Thursday, December 30, 2010

Domestic child laborers at risk of abuse in Pakistan

From IRIN, a story about the mistreatment and abuse of Pakistan's child labor force.

In recent months stories in the Pakistani media of horrendous abuse suffered by some children engaged in domestic work have focused attention on their plight.

In Karachi, the capital of the southern province of Sindh, this month, 14-year-old Muhammad Zafar was rescued by police after neighbours reported the boy had been kept shackled at the home of his employers. He had also not been paid wages for some 19 months.

“His employers told us he had stolen gold items, and we could not see him or take him away till these had been paid for,” Zafar’s mother, Parveen Bibi, told IRIN.
She said the boy had been sent out to work as the family was very poor.

At a busy fast-food outlet in Karachi, several small girls watch over children they are paid to “mind”. Their charges are in many cases barely a few years younger than themselves. In houses across cities, it is common to see children sweeping floors, washing dishes or performing other kinds of work.

They are a part of the child labour force, which consists, according to official figures, of three million children under 18. Of these, according to a 2003 survey in six major cities by the government’s Commission for Child Welfare and Development, 8 percent are engaged as domestic workers.

The International Labour Organization (ILO) puts the number of children working in the domestic sector at 264,000, according to a 2004 report.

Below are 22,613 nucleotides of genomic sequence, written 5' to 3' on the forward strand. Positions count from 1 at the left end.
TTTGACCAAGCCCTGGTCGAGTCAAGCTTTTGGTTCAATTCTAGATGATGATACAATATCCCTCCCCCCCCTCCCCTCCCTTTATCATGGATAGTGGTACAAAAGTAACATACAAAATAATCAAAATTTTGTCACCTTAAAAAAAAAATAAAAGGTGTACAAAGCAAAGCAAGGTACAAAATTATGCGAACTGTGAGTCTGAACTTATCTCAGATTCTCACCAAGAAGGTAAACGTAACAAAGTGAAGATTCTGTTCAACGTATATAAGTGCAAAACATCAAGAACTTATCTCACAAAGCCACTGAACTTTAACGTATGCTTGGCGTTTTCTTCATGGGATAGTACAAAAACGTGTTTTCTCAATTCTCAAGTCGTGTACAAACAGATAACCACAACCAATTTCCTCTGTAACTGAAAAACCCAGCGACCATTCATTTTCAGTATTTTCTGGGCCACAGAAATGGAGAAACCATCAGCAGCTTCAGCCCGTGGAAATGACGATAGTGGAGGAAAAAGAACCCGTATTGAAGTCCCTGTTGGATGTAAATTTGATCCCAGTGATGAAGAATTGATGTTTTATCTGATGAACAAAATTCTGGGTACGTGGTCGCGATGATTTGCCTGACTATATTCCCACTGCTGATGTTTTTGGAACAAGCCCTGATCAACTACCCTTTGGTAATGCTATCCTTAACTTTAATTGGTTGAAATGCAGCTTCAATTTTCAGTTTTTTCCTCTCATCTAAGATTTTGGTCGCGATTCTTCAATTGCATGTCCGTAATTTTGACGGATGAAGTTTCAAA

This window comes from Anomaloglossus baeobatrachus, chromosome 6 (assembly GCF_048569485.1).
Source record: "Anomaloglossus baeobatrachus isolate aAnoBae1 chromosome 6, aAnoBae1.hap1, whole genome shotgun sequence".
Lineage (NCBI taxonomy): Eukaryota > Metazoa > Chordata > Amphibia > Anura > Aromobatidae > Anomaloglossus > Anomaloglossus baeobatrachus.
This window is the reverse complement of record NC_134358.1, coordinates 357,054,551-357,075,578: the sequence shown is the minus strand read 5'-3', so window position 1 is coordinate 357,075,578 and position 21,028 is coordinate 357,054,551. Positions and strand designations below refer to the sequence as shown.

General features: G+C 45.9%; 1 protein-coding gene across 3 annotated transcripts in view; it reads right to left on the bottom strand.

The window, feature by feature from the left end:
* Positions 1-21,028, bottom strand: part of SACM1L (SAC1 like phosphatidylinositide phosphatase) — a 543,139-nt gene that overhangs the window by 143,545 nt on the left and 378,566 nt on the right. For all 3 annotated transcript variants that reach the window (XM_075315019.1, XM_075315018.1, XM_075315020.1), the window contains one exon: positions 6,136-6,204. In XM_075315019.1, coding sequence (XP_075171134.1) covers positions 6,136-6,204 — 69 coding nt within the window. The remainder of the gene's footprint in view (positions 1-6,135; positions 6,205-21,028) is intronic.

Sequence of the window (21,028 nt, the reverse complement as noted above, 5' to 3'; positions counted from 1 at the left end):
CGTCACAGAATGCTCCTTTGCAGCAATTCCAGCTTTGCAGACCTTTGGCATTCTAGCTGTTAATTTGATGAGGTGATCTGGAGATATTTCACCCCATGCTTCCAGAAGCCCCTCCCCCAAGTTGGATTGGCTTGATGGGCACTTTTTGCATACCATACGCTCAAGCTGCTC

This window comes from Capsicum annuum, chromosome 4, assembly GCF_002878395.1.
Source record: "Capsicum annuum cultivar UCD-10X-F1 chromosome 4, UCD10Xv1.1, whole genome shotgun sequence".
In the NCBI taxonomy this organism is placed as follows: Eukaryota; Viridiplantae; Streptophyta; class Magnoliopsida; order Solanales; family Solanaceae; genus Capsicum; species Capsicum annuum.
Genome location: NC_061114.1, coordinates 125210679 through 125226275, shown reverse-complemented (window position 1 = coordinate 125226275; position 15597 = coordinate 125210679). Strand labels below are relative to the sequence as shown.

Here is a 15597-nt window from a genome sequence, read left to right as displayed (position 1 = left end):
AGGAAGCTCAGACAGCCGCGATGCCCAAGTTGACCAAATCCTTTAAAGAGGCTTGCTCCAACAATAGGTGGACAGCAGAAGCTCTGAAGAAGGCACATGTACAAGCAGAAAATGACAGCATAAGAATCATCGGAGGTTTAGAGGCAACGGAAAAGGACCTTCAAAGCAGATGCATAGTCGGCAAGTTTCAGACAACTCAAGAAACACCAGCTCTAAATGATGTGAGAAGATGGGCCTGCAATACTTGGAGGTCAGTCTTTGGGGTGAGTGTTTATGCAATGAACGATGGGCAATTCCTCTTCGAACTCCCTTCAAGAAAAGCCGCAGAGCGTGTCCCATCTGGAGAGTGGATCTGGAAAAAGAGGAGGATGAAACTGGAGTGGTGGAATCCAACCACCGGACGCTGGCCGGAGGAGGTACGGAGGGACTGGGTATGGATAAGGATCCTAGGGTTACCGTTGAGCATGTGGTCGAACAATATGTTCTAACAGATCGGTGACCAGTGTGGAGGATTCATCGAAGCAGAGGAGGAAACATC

“The abuse of children who work as domestic labourers is under-reported. These children are often trafficked from rural areas of Sindh and the Punjab, and brought to cities to work. As such they have no one to watch over them and are vulnerable to violence,” Salam Dharejo, national manager at the Child Labour for the Society for the Protection of the Rights of the Child NGO, told IRIN.

He said this year they had documented six cases of death among child domestic workers as a result of violence inflicted on them.

It is believed that rising inflation is forcing families to send their children out to work. “Hardship for almost all families is increasing because food is more expensive,” Sikander Lodhi, an economic analyst, told IRIN.

According to the Consumer Price Index of the Federal Bureau of Statistics, annual inflation was running at 15.37 percent in November 2010. Food price inflation is a key factor in this trend.

“Poverty is a huge factor in people sending children out to work, or selling them to those who use them as labour. The recent floods have also brought an increase in child labour, as people who came into cities after being displaced from poverty-stricken districts in Sindh and the southern Punjab saw opportunities to obtain employment for children in urban households,” Dharejo said.

“My ten-year-old daughter now works in a big house, looking after a two-year-old and doing some cleaning chores. I worry about her constantly,” Saadia Bibi, 40, told IRIN.

Torture, sexual abuse

She has good reason to worry. Last month, in the southern Punjab city of Multan, a child the same age working as a maid was brutally tortured because her employers believed she was possessed by evil spirits.

There have been other allegations of torture involving child maids although in the high profile case of 12-year-old Shahzia Masih, whose employer was accused of her murder in January this year, a court in November acquitted him of the charges.

Mistreatment of child domestic workers, according to the limited research available, is widespread.

Sexual abuse is not uncommon either. According to the Alliance Against Sexual Harassment (AASHA), comprising a group of organizations working against the harassment of women in the workplace, 91 percent of female domestic workers say they have suffered sexual abuse.

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